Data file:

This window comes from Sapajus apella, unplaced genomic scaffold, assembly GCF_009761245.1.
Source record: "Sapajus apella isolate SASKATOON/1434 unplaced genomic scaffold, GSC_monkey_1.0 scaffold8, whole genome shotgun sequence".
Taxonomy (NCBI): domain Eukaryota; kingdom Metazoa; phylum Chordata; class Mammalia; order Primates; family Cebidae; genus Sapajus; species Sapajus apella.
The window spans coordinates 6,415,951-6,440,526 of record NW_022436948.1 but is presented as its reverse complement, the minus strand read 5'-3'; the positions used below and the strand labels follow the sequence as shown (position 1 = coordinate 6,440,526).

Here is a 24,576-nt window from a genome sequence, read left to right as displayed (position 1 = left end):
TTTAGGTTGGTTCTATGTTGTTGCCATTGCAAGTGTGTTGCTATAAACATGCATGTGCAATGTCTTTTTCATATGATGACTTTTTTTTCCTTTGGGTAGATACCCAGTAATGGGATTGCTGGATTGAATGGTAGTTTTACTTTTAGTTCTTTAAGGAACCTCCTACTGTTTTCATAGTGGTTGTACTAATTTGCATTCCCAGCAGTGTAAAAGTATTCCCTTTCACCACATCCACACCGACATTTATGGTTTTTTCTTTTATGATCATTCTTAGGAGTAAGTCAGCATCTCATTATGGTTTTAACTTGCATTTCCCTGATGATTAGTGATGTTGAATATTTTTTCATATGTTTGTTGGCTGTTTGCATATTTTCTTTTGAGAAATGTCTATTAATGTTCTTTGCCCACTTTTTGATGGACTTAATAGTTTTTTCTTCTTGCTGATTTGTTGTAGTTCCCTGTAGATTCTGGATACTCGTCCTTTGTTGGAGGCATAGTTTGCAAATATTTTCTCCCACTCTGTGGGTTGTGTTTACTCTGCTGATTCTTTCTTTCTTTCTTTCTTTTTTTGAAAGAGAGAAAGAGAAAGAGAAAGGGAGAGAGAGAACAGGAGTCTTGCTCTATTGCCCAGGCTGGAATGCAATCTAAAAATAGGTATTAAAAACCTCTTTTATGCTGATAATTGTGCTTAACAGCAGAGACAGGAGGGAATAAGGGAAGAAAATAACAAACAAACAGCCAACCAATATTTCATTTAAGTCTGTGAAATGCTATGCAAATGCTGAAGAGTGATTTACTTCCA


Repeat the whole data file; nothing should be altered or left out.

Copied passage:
This window comes from Sapajus apella, unplaced genomic scaffold, assembly GCF_009761245.1.
Source record: "Sapajus apella isolate SASKATOON/1434 unplaced genomic scaffold, GSC_monkey_1.0 scaffold8, whole genome shotgun sequence".
Taxonomy (NCBI): domain Eukaryota; kingdom Metazoa; phylum Chordata; class Mammalia; order Primates; family Cebidae; genus Sapajus; species Sapajus apella.
The window spans coordinates 6,415,951-6,440,526 of record NW_022436948.1 but is presented as its reverse complement, the minus strand read 5'-3'; the positions used below and the strand labels follow the sequence as shown (position 1 = coordinate 6,440,526).

Here is a 24,576-nt window from a genome sequence, read left to right as displayed (position 1 = left end):
TTTAGGTTGGTTCTATGTTGTTGCCATTGCAAGTGTGTTGCTATAAACATGCATGTGCAATGTCTTTTTCATATGATGACTTTTTTTTCCTTTGGGTAGATACCCAGTAATGGGATTGCTGGATTGAATGGTAGTTTTACTTTTAGTTCTTTAAGGAACCTCCTACTGTTTTCATAGTGGTTGTACTAATTTGCATTCCCAGCAGTGTAAAAGTATTCCCTTTCACCACATCCACACCGACATTTATGGTTTTTTCTTTTATGATCATTCTTAGGAGTAAGTCAGCATCTCATTATGGTTTTAACTTGCATTTCCCTGATGATTAGTGATGTTGAATATTTTTTCATATGTTTGTTGGCTGTTTGCATATTTTCTTTTGAGAAATGTCTATTAATGTTCTTTGCCCACTTTTTGATGGACTTAATAGTTTTTTCTTCTTGCTGATTTGTTGTAGTTCCCTGTAGATTCTGGATACTCGTCCTTTGTTGGAGGCATAGTTTGCAAATATTTTCTCCCACTCTGTGGGTTGTGTTTACTCTGCTGATTCTTTCTTTCTTTCTTTCTTTTTTTGAAAGAGAGAAAGAGAAAGAGAAAGGGAGAGAGAGAACAGGAGTCTTGCTCTATTGCCCAGGCTGGAATGCAATCTAAAAATAGGTATTAAAAACCTCTTTTATGCTGATAATTGTGCTTAACAGCAGAGACAGGAGGGAATAAGGGAAGAAAATAACAAACAAACAGCCAACCAATATTTCATTTAAGTCTGTGAAATGCTATGCAAATGCTGAAGAGTGATTTACTTCCA